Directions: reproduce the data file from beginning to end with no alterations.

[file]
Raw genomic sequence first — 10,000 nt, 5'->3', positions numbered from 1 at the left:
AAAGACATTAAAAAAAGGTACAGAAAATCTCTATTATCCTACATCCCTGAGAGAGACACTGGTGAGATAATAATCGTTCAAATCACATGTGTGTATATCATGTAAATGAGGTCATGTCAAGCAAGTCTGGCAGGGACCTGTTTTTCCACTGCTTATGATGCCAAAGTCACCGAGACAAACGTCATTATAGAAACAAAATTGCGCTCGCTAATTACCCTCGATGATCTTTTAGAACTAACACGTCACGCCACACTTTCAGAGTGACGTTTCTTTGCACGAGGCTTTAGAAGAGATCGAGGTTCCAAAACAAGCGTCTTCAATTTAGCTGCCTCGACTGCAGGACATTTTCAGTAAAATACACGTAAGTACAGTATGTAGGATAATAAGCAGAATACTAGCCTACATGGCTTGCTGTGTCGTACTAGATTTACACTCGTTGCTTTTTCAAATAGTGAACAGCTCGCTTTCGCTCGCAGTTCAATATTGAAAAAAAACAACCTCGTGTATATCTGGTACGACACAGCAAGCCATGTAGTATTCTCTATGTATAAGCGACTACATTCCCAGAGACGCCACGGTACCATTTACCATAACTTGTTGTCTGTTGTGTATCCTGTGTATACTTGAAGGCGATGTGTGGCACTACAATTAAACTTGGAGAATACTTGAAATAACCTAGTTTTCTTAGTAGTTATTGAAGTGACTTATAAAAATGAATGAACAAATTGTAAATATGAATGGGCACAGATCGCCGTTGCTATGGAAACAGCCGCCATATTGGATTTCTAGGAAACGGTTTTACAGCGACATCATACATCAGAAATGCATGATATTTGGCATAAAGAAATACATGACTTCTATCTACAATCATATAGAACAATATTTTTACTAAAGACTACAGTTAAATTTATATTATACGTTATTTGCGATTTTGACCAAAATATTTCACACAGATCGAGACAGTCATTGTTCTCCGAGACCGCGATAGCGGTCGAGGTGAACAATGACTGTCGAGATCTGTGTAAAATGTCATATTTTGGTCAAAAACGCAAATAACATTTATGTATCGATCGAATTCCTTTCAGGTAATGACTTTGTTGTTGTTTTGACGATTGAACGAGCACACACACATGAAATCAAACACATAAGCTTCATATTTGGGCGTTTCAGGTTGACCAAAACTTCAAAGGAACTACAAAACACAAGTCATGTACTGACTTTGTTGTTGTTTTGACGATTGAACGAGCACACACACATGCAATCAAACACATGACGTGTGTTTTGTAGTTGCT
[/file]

Raw genomic sequence first — 10,000 nt, 5'->3', positions numbered from 1 at the left:
AAAGACATTAAAAAAAGGTACAGAAAATCTCTATTATCCTACATCCCTGAGAGAGACACTGGTGAGATAATAATCGTTCAAATCACATGTGTGTATATCATGTAAATGAGGTCATGTCAAGCAAGTCTGGCAGGGACCTGTTTTTCCACTGCTTATGATGCCAAAGTCACCGAGACAAACGTCATTATAGAAACAAAATTGCGCTCGCTAATTACCCTCGATGATCTTTTAGAACTAACACGTCACGCCACACTTTCAGAGTGACGTTTCTTTGCACGAGGCTTTAGAAGAGATCGAGGTTCCAAAACAAGCGTCTTCAATTTAGCTGCCTCGACTGCAGGACATTTTCAGTAAAATACACGTAAGTACAGTATGTAGGATAATAAGCAGAATACTAGCCTACATGGCTTGCTGTGTCGTACTAGATTTACACTCGTTGCTTTTTCAAATAGTGAACAGCTCGCTTTCGCTCGCAGTTCAATATTGAAAAAAAACAACCTCGTGTATATCTGGTACGACACAGCAAGCCATGTAGTATTCTCTATGTATAAGCGACTACATTCCCAGAGACGCCACGGTACCATTTACCATAACTTGTTGTCTGTTGTGTATCCTGTGTATACTTGAAGGCGATGTGTGGCACTACAATTAAACTTGGAGAATACTTGAAATAACCTAGTTTTCTTAGTAGTTATTGAAGTGACTTATAAAAATGAATGAACAAATTGTAAATATGAATGGGCACAGATCGCCGTTGCTATGGAAACAGCCGCCATATTGGATTTCTAGGAAACGGTTTTACAGCGACATCATACATCAGAAATGCATGATATTTGGCATAAAGAAATACATGACTTCTATCTACAATCATATAGAACAATATTTTTACTAAAGACTACAGTTAAATTTATATTATACGTTATTTGCGATTTTGACCAAAATATTTCACACAGATCGAGACAGTCATTGTTCTCCGAGACCGCGATAGCGGTCGAGGTGAACAATGACTGTCGAGATCTGTGTAAAATGTCATATTTTGGTCAAAAACGCAAATAACATTTATGTATCGATCGAATTCCTTTCAGGTAATGACTTTGTTGTTGTTTTGACGATTGAACGAGCACACACACATGAAATCAAACACATAAGCTTCATATTTGGGCGTTTCAGGTTGACCAAAACTTCAAAGGAACTACAAAACACAAGTCATGTACTGACTTTGTTGTTGTTTTGACGATTGAACGAGCACACACACATGCAATCAAACACATGACGTGTGTTTTGTAGTTGCT